Daud Rahim

Daud Rahim

Year of birth: 1973

Origin: Perak, Malaysia

Young Contemporaries
15 Artworks

About the artist

The earlier works in Daud Rahim’s repertoire deal with a number of subjects. Key points would be the artist’s espousal of draughtsmanship (or drawing), repetition, time, and space. There is no immediate narration, tale, or message in these early works. Instead, the artist’s main focus is to channel the essences of mark making and its visual possibilities through examination of his psychomotor activities.

This methodology bears continuation from the artist’s focus during his studies abroad (Daud’s postgraduate works dealt with spontaneous drawings) and makes use of quotidian images and the artist’s favourite memories from his childhood.

The titles of Daud’s artworks are also clues to this spontaneous process; Fast and Slow Moved (2004) and Slow Movement (2004), for example, hint at the speed of Daud’s gestures. And, so does Rupa Perlahan & Laju (2004), a work that allows viewers to guess at the artist’s movements in the production process. Here, we can assume that Daud began his mark making process slowly on the left (where the canvas is tinted with a rosy-orange hue), progressing into more rapid and virulent strokes towards the right, where detail is lost in the dark clouds.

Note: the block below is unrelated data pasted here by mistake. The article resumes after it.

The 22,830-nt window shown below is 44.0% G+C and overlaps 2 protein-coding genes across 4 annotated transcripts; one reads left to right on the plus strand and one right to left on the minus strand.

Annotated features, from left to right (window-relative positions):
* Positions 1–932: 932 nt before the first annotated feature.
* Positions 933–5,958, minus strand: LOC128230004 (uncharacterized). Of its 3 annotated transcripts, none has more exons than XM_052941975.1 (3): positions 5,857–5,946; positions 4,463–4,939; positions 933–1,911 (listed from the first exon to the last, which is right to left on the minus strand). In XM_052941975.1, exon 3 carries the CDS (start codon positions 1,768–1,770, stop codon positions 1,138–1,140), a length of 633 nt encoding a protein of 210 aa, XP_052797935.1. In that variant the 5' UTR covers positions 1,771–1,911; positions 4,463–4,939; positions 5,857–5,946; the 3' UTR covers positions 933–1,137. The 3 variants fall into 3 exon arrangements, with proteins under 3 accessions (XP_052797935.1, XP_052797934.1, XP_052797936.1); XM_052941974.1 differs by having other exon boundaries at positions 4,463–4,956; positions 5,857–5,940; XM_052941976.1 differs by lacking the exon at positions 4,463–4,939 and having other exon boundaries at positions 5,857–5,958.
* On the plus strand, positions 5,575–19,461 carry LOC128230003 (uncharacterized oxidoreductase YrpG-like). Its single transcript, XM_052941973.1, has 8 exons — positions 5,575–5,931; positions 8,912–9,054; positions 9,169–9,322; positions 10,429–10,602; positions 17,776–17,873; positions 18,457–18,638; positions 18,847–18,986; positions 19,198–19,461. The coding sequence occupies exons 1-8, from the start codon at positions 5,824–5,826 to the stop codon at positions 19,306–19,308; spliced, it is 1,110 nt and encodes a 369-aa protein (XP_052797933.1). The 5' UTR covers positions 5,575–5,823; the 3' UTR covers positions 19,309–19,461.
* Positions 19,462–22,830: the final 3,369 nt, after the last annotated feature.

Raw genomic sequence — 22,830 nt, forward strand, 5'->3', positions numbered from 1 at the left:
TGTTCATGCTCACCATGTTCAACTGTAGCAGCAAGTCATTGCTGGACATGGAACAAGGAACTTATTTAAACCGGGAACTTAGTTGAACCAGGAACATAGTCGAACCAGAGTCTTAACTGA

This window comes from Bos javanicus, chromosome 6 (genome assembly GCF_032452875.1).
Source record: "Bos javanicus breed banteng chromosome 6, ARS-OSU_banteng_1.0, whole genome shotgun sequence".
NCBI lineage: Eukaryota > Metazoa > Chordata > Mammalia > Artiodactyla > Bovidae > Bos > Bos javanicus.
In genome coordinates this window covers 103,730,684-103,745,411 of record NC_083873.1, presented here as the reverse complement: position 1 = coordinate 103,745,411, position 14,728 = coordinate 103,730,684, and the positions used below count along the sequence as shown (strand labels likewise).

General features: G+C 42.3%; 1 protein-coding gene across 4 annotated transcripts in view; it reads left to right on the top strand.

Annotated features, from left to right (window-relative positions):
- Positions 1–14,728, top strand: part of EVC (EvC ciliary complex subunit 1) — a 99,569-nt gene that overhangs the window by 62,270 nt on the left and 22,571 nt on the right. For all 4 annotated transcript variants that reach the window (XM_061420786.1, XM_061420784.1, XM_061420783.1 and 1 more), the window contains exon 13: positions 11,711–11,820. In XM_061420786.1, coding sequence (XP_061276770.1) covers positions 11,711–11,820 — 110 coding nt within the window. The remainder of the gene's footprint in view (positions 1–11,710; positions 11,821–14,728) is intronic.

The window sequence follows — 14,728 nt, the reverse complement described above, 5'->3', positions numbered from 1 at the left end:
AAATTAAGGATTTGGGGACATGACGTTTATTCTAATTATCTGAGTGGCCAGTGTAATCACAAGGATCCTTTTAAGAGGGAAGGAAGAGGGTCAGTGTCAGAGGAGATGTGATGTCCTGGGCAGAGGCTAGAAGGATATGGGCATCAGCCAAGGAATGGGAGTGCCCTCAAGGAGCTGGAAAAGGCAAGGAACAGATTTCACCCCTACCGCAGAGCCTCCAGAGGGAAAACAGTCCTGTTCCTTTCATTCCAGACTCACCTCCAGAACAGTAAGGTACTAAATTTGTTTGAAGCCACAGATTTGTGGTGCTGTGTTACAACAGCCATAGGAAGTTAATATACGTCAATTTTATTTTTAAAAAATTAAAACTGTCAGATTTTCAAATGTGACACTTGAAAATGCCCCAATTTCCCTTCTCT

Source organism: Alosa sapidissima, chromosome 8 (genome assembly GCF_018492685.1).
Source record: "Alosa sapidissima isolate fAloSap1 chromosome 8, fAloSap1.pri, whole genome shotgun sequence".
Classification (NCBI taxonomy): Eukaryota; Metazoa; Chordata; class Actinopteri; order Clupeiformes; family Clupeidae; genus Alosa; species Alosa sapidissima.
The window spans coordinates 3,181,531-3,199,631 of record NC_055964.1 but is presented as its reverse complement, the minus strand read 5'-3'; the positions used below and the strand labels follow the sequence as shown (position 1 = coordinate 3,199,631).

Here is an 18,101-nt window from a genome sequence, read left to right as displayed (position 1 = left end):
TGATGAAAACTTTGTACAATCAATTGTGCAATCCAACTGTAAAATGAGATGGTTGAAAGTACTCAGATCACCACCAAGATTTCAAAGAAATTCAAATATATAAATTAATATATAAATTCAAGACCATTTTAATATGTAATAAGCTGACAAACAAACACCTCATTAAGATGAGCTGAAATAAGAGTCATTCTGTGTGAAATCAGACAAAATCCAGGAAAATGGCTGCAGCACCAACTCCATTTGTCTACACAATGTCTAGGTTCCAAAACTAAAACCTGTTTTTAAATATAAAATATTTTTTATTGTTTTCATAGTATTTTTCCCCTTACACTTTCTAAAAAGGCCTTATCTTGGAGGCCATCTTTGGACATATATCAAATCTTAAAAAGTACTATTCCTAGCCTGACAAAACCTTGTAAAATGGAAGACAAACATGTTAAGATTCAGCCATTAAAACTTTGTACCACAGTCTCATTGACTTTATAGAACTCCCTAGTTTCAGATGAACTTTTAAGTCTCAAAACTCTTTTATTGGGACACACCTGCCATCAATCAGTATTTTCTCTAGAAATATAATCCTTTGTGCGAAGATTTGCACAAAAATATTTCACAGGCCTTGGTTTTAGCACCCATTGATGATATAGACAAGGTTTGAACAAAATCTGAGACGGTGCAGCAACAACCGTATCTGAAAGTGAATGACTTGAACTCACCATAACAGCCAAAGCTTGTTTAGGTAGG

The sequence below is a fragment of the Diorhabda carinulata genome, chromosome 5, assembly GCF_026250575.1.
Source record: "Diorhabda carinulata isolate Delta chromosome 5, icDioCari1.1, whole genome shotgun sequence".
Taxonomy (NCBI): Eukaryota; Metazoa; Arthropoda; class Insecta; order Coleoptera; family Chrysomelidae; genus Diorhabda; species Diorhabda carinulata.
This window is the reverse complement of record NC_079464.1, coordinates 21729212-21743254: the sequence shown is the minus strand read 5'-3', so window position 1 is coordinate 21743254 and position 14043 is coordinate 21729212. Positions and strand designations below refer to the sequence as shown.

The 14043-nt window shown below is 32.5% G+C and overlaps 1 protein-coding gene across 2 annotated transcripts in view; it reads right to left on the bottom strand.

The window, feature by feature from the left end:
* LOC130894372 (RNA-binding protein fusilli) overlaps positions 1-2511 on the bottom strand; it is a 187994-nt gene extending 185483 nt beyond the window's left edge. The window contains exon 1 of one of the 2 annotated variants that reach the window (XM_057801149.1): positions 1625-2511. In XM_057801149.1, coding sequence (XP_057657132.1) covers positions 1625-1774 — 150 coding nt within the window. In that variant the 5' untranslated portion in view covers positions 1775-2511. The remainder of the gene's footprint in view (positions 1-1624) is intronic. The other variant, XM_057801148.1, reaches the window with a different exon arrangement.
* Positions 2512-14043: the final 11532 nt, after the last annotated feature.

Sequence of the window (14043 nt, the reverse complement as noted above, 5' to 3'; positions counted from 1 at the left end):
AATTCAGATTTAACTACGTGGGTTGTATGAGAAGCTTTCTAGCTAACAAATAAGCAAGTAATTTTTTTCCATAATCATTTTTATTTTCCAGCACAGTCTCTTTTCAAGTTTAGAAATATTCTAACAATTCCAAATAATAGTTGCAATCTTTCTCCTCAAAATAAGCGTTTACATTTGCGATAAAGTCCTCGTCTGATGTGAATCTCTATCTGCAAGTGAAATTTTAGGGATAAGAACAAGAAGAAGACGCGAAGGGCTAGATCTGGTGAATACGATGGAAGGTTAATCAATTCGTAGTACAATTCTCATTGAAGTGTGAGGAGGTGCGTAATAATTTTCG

Like frozen frames in an animation or a video, these visual trails aid viewers in understanding the temporal and formal facets in the artist’s practice. Daud’s choice of exposing blank or white spaces in these works only heightens this effect.

The next phase in the artist’s works – mainly exhibited at his second solo-exhibition, Ruang, in 2007 – carries the fundamental devices of his earlier works (mark making and ethereal use of colour). However, the artist ignores the presence of immediately identifiable imagery in favour of more abstract shapes and forms – a direct result of the artist’s feverish questioning of what expression is in art.

Figures are also present (though in a non-representational sense) and the overall schemes are grittier and more visceral: the artist has used bolder colours, applied more industrial materials, and the tranquillity and grace afforded by the repetitions of fish have been replaced by charged lines and forceful mark making. Consider Dalam Ruang I (2006), a work that carries traces of elements from Daud’s previous series, yet presents an altogether different visual language, as the properties of material come to fore, lending to an effect that looks like the corrosion of film.

Like his brother and fellow artist, Ahmad Zuraimi Abdul Rahim, his idyllic childhood in rural Lenggong, Perak had an impact on his art. Both artists shy away from topics that solely pertain to urban existence and focus on nature instead. Daud’s later works in particular are imbued with the artist’s fascination for Gnostic practices, chiefly his father’s spiritual healing powers and savvy of the medicinal uses of plants.

Daud’s current practice presents a contrast to his earliest endeavours; as a student, he majored in sculpture and produced works that applied stone, steel wire, painted steel, and metal plates.


2002Masters Of Fine Art And Drawing
Manchester Metropolitan University United Kingdom

1996Bachelor Of Art, Sculpture, School Of Art & Design
Universiti Teknologi Mara (Uitm) Malaysia